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Long Island

Artist's first book revisits the LI of her youth

Amy Ignatow, a Huntington native, has just published

Amy Ignatow, a Huntington native, has just published an illustrated "tween" book called "The Popularity Papers." She sits at the kitchen table in her dad and stepmother's house in Syosset. (July 21, 2010) Photo Credit: Photo by Danielle Finkelstein

Think back to fifth or sixth grade - being excited and scared at the prospect of going to junior high and spending countless hours analyzing and agonizing over what might happen.

Particularly about whether you'd be popular.

Amy Ignatow, an artist who grew up in Huntington, has reimagined those times in her first book, a graphic novel for "tween" girls, "The Popularity Papers: Research for the Social Improvement and General Betterment of Lydia Goldblatt & Julie Graham-Chang" (Amulet Books, $15.95).

The subtitle explains her characters' project: Lydia and Julie will study the popular girls to try to appropriate the magic for themselves - so they can start junior high as two of the chosen few.

Ignatow has embarked on a national tour that will bring her to Long Island for two appearances this week: 6:30 p.m. Thursday at Best Bargain Books, 217 Centereach Mall, Centereach, and 2 p.m. Friday at Barnes & Noble, 91 Old Country Rd., Carle Place.

Ignatow, 32, a graduate of Moore College of Art & Design in Philadelphia, where she lives, says she was inspired by years of teaching kids' art classes. And she says the story is universal - "that feeling, when you're in fifth grade, that you start to realize that there are social hierarchies."


Passing notes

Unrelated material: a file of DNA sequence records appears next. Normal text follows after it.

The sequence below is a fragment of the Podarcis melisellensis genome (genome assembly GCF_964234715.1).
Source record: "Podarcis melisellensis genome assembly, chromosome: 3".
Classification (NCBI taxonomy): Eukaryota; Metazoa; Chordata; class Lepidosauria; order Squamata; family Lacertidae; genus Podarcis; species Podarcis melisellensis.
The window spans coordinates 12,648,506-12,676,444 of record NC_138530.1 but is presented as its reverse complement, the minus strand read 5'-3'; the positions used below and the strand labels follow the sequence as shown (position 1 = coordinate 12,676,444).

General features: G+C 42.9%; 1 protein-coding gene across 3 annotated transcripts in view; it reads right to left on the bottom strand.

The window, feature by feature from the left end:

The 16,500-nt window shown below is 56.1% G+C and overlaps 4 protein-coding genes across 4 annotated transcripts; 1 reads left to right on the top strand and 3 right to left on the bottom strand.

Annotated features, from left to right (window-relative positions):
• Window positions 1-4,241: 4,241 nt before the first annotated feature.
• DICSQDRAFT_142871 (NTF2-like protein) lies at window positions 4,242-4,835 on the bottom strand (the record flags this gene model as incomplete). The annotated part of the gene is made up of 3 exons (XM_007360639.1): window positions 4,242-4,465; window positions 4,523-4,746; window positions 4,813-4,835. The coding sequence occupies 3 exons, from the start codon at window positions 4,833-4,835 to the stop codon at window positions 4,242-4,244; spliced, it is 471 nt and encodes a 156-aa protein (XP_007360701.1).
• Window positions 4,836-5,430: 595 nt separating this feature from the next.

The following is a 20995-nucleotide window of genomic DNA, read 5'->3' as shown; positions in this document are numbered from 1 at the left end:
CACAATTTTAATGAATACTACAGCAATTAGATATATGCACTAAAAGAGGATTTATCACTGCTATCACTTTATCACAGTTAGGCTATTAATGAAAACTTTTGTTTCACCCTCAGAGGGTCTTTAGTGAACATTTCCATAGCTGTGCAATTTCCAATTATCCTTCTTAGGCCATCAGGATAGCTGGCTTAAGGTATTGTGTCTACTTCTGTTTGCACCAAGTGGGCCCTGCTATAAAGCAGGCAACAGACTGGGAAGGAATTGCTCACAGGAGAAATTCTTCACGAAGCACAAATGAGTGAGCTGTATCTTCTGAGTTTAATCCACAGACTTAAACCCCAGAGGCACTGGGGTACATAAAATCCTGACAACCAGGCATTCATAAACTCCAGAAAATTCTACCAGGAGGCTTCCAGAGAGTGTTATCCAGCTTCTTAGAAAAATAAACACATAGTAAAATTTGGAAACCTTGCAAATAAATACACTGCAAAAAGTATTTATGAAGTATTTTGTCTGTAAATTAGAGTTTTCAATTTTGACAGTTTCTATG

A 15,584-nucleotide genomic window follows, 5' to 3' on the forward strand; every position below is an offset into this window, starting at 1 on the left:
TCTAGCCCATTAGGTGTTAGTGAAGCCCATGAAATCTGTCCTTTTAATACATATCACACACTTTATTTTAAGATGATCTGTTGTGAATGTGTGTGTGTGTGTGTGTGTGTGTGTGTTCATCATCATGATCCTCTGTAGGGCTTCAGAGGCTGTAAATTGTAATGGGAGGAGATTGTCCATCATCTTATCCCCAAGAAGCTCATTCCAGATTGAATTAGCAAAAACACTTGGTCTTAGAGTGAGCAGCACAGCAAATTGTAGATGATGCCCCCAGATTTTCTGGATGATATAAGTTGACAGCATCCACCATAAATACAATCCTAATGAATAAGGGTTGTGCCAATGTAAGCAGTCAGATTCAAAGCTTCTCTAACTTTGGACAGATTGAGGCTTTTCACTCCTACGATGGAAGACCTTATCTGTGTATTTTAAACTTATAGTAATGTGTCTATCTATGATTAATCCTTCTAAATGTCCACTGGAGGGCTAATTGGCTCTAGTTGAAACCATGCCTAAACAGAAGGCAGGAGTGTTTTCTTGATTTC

The book is designed as a notebook passed back and forth between the two characters, most of it drawn by the artistic, shy Julie Graham-Chang - who is "not so tall" and "lives with my dads and one bad cat." The theatrical-aspiring Lydia, who is "taller" and "lives with my mom and one weird sister," is not as artistically gifted - which becomes apparent when Lydia takes over the notebook after Julie sprains her ankle at camp.

Ignatow uses visual cues - their penmanship and the inks they choose - to help differentiate the girls and their personalities.

Lydia and Julie's adventures in popularity-seeking range from bleaching hair (using - ouch! - real bleach), to "running away" from home to show their parents why they need cell phones, to taking a stick-fighting course to meet boys. And, like many girlfriends, they have a falling out.

Ignatow is the daughter of Chaja Ignatow-Wertheim and Richard Ignatow, who later divorced - her mother is an outdoor educator at Caumsett State Historic Park and her dad, a landscape architect in Huntington. She recalls a childhood filled with nature and culture, one in which she and her brother, Gabriel, a sociology professor at the University of North Texas, spent much of their time drawing.

She attended Huntington's Flower Hill Elementary School and J. Taylor Finley Middle School, where she was cast as a goose in "Charlotte's Web: The Musical." In "Papers," Lydia tries out for a lead in the school musical but loses out to a more popular girl - and winds up wearing a nun costume in "The Sound of Music." And she's not even the lead nun.


Modern family

Julie is the daughter of a gay couple because, "in terms of the characters, it made sense to me," said Ignatow, interviewed at her dad and stepmother's Syosset home. "Julie is undeniably loved at home . . . it's not easy for a gay couple to have kids, especially a male gay couple . . . it's a very planned thing."

In contrast, Lydia, in a single-parent home with a working mom, "needs more attention, and that's why she wants to be in the school musical and she wants to be popular."

The book came about after Ignatow sent an agent a link to her online cartoon, "Ig City" - later, he asked if she'd be interested in doing a graphic novel for kids. "It opened up a whole new world for me," she said.

She's since written a sequel, following Lydia and Julie into junior high school. It's due out next spring.

At the heart of the book, Ignatow says, is the story of female friendship - "that friend that you trust completely and who knows you better, maybe, than you know yourself."

When she was growing up in Huntington, she said, "I loved exchanging notes with other people in school because I didn't like paying attention. I'm still friends with those girls, and I can call them and we can have as juvenile a conversation as we ever had."


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